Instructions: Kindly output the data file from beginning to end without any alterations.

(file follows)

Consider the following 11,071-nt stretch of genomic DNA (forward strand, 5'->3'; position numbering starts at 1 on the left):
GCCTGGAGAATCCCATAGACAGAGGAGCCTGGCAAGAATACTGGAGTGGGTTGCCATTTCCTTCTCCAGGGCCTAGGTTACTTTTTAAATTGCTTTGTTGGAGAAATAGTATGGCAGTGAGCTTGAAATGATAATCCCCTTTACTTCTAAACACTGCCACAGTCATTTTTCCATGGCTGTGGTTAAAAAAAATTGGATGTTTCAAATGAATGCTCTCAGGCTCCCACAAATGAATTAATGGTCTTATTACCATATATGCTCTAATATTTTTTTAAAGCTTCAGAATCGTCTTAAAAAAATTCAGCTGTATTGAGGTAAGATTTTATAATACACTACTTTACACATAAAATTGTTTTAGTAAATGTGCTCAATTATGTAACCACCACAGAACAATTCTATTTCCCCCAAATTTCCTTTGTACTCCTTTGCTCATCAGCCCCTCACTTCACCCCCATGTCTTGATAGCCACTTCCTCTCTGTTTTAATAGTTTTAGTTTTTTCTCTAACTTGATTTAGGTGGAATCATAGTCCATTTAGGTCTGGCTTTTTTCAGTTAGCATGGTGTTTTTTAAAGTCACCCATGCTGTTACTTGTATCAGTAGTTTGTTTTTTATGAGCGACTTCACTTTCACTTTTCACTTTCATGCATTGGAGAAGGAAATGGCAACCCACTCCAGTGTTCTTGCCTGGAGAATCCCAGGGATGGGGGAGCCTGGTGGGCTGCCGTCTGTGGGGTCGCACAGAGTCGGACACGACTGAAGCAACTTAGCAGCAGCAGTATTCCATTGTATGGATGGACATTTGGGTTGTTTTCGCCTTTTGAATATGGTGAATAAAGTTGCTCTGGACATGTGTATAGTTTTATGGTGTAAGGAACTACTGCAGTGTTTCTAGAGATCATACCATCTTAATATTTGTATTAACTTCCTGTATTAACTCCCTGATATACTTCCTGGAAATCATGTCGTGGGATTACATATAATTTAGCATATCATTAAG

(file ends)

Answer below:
Consider the following 11,071-nt stretch of genomic DNA (forward strand, 5'->3'; position numbering starts at 1 on the left):
GCCTGGAGAATCCCATAGACAGAGGAGCCTGGCAAGAATACTGGAGTGGGTTGCCATTTCCTTCTCCAGGGCCTAGGTTACTTTTTAAATTGCTTTGTTGGAGAAATAGTATGGCAGTGAGCTTGAAATGATAATCCCCTTTACTTCTAAACACTGCCACAGTCATTTTTCCATGGCTGTGGTTAAAAAAAATTGGATGTTTCAAATGAATGCTCTCAGGCTCCCACAAATGAATTAATGGTCTTATTACCATATATGCTCTAATATTTTTTTAAAGCTTCAGAATCGTCTTAAAAAAATTCAGCTGTATTGAGGTAAGATTTTATAATACACTACTTTACACATAAAATTGTTTTAGTAAATGTGCTCAATTATGTAACCACCACAGAACAATTCTATTTCCCCCAAATTTCCTTTGTACTCCTTTGCTCATCAGCCCCTCACTTCACCCCCATGTCTTGATAGCCACTTCCTCTCTGTTTTAATAGTTTTAGTTTTTTCTCTAACTTGATTTAGGTGGAATCATAGTCCATTTAGGTCTGGCTTTTTTCAGTTAGCATGGTGTTTTTTAAAGTCACCCATGCTGTTACTTGTATCAGTAGTTTGTTTTTTATGAGCGACTTCACTTTCACTTTTCACTTTCATGCATTGGAGAAGGAAATGGCAACCCACTCCAGTGTTCTTGCCTGGAGAATCCCAGGGATGGGGGAGCCTGGTGGGCTGCCGTCTGTGGGGTCGCACAGAGTCGGACACGACTGAAGCAACTTAGCAGCAGCAGTATTCCATTGTATGGATGGACATTTGGGTTGTTTTCGCCTTTTGAATATGGTGAATAAAGTTGCTCTGGACATGTGTATAGTTTTATGGTGTAAGGAACTACTGCAGTGTTTCTAGAGATCATACCATCTTAATATTTGTATTAACTTCCTGTATTAACTCCCTGATATACTTCCTGGAAATCATGTCGTGGGATTACATATAATTTAGCATATCATTAAG